"For example, at 5,000 the FTSE 100’s CAPE would be 10. If it fell to 4,000 then its CAPE would be 8 and at 3,500 its CAPE would be 7. Alternatively, you could look at dividend yields.
The Capita Dividend Monitor expects total FTSE 100 dividends in 2015 to be around £85 billion, which equates to approximately 201 index points.
If that were correct then at 5,000 the FTSE 100 would have a yield of 4%. That’s high, but not unfeasible high.
At 4,000 the large-cap index would be yielding 5% and at 3,500 it would be yielding 5.7%.
For some context, the market was yielding about 6% at the very bottom of the financial market crash in 2009."
However he does not factor in any decline in earnings or dividends if the fall was on the back of another slow down or recession but I guess as it is a 10 year average it shouldn't make too much difference to the above PE numbers but the yield support might turn out to be less. He offers a free weekly e-mail which can have some interesting stuff in it, otherwise it is a subscription based service based on his research which looks sensible enough although I can't say I have tried it. There is also a good article looking at similar things on the Daily Telegraph today too.
Next up is another John - John Mauldin who I have recommend in the past. If you have not signed up for his free weekly investment and economics e-mail called Thoughts from the Front line then I would highly recommend you do so at his website. Last weeks called the Flat Debt Society was particularly thought provoking and well worth reading if you have not seen it. It is particularly relevant as the Fed tries to withdraw QE and given the recent market reaction to that and other geo-political events. In particular the following quote from the piece was particularly worrying and may encourage you to read it or not as the case may be:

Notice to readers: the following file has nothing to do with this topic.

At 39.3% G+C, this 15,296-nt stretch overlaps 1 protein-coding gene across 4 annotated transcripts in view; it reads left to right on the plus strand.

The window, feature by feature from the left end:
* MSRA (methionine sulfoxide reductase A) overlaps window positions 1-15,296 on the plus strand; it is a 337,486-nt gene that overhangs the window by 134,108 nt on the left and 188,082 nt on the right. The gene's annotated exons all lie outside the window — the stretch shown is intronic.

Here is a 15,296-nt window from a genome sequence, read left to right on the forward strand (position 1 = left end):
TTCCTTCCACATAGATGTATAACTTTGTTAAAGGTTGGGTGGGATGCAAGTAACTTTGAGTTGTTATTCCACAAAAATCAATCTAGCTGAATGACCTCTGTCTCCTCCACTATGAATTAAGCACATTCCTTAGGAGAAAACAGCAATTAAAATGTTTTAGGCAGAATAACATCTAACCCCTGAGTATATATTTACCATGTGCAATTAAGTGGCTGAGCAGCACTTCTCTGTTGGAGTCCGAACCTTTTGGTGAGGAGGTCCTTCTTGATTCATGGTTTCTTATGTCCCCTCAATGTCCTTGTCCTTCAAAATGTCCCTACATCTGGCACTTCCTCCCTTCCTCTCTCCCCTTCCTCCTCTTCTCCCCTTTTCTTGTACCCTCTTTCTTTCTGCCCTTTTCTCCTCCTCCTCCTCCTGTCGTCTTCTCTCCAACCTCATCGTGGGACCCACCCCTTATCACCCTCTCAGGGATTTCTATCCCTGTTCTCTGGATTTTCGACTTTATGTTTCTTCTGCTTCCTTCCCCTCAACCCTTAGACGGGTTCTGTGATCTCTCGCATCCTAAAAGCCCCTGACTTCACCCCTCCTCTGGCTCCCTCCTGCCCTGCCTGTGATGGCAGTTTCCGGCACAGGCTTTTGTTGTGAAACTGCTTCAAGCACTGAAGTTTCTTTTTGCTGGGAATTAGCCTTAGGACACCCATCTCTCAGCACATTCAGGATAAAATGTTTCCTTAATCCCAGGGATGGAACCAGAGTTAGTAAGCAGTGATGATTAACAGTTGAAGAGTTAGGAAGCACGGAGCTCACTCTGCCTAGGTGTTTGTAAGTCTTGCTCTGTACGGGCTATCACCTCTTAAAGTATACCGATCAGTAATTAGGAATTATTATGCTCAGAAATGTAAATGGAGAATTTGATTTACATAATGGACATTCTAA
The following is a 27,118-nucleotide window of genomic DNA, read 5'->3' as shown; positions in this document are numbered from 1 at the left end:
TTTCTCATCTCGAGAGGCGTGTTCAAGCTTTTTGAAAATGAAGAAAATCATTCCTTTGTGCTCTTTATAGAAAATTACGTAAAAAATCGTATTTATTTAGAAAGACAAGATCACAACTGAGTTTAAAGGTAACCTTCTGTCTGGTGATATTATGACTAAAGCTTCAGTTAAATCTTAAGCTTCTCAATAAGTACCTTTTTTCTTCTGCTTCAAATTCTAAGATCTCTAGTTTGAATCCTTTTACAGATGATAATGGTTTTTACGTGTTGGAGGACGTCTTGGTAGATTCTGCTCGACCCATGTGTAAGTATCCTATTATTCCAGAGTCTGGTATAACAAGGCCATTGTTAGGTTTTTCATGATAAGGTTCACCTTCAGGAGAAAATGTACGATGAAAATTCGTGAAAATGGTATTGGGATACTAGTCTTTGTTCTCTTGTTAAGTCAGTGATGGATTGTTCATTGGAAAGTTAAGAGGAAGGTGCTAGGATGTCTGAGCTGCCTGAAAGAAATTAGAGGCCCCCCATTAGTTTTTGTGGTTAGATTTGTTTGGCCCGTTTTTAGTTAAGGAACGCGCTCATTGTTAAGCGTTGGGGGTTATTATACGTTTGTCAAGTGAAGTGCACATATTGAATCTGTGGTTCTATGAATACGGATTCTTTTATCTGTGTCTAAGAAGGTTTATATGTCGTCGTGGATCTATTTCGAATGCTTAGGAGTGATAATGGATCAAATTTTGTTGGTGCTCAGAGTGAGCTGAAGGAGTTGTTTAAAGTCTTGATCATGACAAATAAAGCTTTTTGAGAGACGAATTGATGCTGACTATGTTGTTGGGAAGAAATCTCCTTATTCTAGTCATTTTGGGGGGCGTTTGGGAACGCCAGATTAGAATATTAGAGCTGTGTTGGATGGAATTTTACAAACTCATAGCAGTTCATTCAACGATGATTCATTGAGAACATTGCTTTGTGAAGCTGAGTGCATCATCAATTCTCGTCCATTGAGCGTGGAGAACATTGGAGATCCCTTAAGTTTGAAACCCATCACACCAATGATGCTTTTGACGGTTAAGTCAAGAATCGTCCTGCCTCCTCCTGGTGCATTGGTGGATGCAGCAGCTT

"When there is no inflation, the choices are between a deflationary boom and a deflationary
So on that bombshell I'll leave it for this week and hope you have a great weekend - don't worry be happy - I do believe that's a song - see the website for the video below if you are reading this on the e-mail. Ironically it not only features a man on a window ledge but also appears to feature a cameo appearance from Robin Williams, shame he didn't remember it.
I wrote this one up at the end of September as a Value idea you'll probably hate with a suggested price target of 180 pence and again after their recent results and deal with Amazon. The shares have now hit my price target for a return of around 20% since the end of September, what's not to like and not so much to hate after all!